McCrory v. Commissioner
T.C. Memo. 2021-116

On October 4, 2021, the Tax Court issued a Memorandum Opinion in the case of McCrory v. Commissioner (T.C. Memo. 2021-116). The primary issue presented in McCrory v. Commissioner was whether the IRS Whistleblower Office’s rejections of the petitioner’s claims were unsupported by the administrative record and were arbitrary, capricious, an abuse of discretion, or otherwise not in accordance with the law.

Background to Whistleblower Claims in McCrory v. Commissioner

McCrory v. CommissionerThe petitioner submitted six Forms 211 (Application for Award for Original Information), on April 5, 2018, in which she alleged that certain individuals (target taxpayers) may not have reported taxable income from settlements or jury awards. The IRS received these forms and assigned a claim number to each of them. The petitioner then submitted thirteen additional Forms 211, most of which were dated April 22, 2018. On these forms, the petitioner made the same allegations that she had made in the first set of WB claims but with respect to different target taxpayers. Once again, the IRS received these forms and assigned a claim number to each of them.

Each set of claims was accompanied by a cover letter in which petitioner disclosed that her allegations were based on a “hypothesis” and were supported by publicly available information. For each claim she attached certain publicly available information.

In each of the 19 Award Recommendation Memoranda (ARM), the IRS Whistleblower Office (WBO) reflected that a classifier reviewed petitioner’s allegations, compared them with relevant IRS records, and recommended rejection of petitioner’s claims because the “[a]llegations are not specific, credible, or are speculative.”

Awards Under IRC § 7623

An individual may be entitled to an award under IRC § 7623(a) for providing the IRS with information leading to the detection of underpayments of tax or the detection and bringing to trial and punishment persons guilty of violating the internal revenue laws. IRC § 7623(b) makes whistleblower awards mandatory if certain requirements are met. See Van Bemmelen v. Commissioner, 155 T.C. 64, 71 (2020). A whistleblower award under IRC § 7623(b)(1) requires that the IRS initiate an administrative or judicial action and collect tax proceeds. See Cohen v. Commissioner, 139 T.C. 299, 302 (2012), aff’d per curiam, 550 F. App’x 10 (D.C. Cir. 2014); Cooper v. Commissioner, 136 T.C. 597, 600 (2011).

Tax Court Jurisdiction & Scope of Review
McCrory Jurisdiction
…and where the Tax Court’s begins.

The Tax Court has jurisdiction over any determination made by the IRS regarding an award under IRC § 7623(b)(1), (2), or (3), including rejections and denials of claims for awards. See IRC § 7623(b)(4); Lacey v. Commissioner, 153 T.C. 146, 163-64, 169 (2019). Although it has jurisdiction to review such determinations, the Tax Court does not have authority to order the IRS to commence an administrative or judicial proceeding, or to review the IRS’ determination of the alleged tax liability to which a whistleblower’s claim pertains. See Lacey, 153 T.C. at 164; Cohen, 139 T.C. at 302 (citing Cooper, 136 T.C. at 600).

The Tax Court limits its review to the administrative record to decide whether there has been an abuse of discretion. Van Bemmelen, 155 T.C. at 78; see also Kasper v. Commissioner, 150 T.C. 8, 22 (2018). In such cases (and the instant cases are no exception), the Tax Court reviews, as a matter of law, whether the agency action is supported by the administrative record and is not arbitrary, capricious, an abuse of discretion, or otherwise not in accordance with the law. Rogers v. Commissioner, 157 T.C. No. 3, slip op. at *11) (Aug. 2, 2021) (citing Van Bemmelen, 155 T.C. at 79).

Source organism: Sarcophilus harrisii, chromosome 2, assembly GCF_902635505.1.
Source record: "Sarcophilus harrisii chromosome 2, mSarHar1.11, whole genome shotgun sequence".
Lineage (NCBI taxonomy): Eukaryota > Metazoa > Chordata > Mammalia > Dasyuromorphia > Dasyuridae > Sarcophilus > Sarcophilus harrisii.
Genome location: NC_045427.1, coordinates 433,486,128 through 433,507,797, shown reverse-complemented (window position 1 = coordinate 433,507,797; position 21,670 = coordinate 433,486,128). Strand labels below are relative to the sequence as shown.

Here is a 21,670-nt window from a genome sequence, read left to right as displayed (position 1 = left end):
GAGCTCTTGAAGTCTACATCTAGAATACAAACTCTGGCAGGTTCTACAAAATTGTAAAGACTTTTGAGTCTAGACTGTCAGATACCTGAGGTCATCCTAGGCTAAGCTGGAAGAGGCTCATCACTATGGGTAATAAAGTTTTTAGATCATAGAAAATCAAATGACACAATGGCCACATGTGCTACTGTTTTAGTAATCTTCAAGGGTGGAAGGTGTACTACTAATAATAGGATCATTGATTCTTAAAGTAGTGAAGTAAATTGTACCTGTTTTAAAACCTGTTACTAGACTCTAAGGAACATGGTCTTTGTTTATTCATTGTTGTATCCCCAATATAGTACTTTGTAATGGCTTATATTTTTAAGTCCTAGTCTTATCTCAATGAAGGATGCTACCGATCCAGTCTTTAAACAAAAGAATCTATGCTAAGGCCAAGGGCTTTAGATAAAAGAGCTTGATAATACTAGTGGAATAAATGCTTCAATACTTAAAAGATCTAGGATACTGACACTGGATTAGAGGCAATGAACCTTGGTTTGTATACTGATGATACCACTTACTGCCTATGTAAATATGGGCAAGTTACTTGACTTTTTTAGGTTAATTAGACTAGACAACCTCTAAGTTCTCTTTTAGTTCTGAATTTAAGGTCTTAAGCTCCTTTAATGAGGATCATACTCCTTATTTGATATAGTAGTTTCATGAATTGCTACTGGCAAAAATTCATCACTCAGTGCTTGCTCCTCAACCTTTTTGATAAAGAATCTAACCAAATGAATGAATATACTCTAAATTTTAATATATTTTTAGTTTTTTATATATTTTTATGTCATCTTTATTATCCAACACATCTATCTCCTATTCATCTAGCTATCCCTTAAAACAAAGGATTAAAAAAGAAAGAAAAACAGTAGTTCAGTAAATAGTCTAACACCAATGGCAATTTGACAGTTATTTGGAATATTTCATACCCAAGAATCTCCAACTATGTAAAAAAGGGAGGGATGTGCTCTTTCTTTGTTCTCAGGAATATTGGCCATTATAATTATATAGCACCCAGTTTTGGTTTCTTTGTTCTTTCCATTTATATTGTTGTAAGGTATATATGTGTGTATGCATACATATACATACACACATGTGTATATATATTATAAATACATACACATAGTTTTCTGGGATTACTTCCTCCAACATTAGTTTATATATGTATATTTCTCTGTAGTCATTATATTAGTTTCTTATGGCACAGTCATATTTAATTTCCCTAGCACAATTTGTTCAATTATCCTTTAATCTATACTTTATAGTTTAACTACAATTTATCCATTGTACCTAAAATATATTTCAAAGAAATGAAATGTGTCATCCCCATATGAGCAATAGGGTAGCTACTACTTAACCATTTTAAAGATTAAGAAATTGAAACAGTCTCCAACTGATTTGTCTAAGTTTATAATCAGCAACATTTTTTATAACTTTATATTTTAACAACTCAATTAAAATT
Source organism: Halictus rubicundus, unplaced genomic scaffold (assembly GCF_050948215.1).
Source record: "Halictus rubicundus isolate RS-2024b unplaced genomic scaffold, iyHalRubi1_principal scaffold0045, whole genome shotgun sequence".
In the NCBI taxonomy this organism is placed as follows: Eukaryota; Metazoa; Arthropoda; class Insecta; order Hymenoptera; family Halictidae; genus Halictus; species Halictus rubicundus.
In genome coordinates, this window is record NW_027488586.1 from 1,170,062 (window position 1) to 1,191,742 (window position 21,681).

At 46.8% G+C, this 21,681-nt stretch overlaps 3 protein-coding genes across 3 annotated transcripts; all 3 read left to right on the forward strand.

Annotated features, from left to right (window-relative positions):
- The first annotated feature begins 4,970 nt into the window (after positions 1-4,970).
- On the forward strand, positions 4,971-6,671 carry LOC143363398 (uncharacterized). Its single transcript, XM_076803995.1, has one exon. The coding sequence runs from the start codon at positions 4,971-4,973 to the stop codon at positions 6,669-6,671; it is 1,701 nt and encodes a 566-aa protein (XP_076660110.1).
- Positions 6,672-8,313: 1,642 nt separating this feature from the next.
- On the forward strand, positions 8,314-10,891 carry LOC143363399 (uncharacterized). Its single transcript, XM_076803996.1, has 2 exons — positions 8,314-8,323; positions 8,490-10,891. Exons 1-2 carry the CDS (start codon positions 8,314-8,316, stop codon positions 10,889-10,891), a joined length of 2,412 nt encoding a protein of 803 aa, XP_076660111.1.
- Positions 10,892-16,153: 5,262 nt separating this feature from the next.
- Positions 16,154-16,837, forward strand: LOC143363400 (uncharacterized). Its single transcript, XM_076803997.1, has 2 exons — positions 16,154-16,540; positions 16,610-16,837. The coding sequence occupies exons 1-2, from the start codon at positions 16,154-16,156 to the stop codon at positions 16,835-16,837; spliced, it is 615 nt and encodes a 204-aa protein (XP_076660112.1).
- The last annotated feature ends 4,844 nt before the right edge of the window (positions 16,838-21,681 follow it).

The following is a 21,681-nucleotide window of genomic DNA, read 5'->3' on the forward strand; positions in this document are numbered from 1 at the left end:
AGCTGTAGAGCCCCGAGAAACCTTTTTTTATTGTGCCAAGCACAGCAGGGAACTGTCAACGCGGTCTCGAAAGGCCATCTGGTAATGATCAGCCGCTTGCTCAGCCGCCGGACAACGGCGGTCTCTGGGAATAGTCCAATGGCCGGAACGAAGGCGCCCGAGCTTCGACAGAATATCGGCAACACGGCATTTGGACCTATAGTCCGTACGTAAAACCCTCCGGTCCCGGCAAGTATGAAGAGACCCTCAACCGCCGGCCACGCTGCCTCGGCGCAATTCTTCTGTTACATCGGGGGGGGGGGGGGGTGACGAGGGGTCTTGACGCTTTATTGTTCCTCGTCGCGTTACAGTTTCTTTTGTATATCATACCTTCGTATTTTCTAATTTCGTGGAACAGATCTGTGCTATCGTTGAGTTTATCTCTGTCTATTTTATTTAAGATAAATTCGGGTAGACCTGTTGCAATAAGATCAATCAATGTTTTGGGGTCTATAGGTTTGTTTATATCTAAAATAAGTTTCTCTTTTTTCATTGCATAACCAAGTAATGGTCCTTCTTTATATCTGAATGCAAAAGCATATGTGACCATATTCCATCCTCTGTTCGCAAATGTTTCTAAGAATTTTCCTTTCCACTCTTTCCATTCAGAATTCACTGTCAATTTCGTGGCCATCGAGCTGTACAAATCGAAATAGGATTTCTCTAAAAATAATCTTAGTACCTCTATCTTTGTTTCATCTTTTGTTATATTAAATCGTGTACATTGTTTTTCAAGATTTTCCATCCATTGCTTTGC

WBO Evaluation and Rejection

McCrory RejectionPursuant to IRC § 7623 and the regulations thereunder, the WBO performs an initial evaluation of a whistleblower’s submission to determine whether the claim, on its face, meets minimum standards. See Van Bemmelen, 155 T.C. at 81-83; Lacey, 153 T.C. at 159-60; Worthington v. Commissioner, T.C. Memo. 2020-141; Treas. Reg. § 301.7623-1(c)(1), (4). A rejection occurs when the whistleblower’s submission is insufficient on its face because it fails to meet certain threshold requirements. Treas. Reg. § 301.7623-3(c)(7); see also Lacey, 153 T.C. at 168-69.

If, in its initial evaluation, the WBO determines that a claim is deficient, it can (and will) “reject” the claim. Lacey, 153 T.C. at 161. Submissions that “provide speculative information or that do not provide specific and credible information regarding tax underpayments or violations of internal revenue laws do not provide a basis for an award” and may be summarily rejected by the WBO. Treas. Reg. § 301.7623-1(c)(1).

Abuse of Discretion?
McCrory Hardly
In a word…

In the present case, the WBO received, initially evaluated, and completed an ARM for every claim. On each ARM the classifier completed all appropriate sections, checked the boxes next to multiple command codes, indicating that the classifier retrieved information from IRS databases and systems, and included a bulleted review reflecting that the classifier compared the petitioner’s allegations with relevant information from the IRS’ databases and systems, including information about the target taxpayers.  Finally, on each ARM, the classifier recommended rejection of the claim because, “[a]llegations are not specific, credible, or are speculative.”

Consequently, the WBO did not abuse its discretion, and the WBO’s rejections of petitioner’s claims were not arbitrary, capricious, an abuse of discretion, or otherwise not in accordance with the law. See Van Bemmelen, 155 T.C. at 79.

(T.C. Memo. 2021-116) McCrory v. Commissioner

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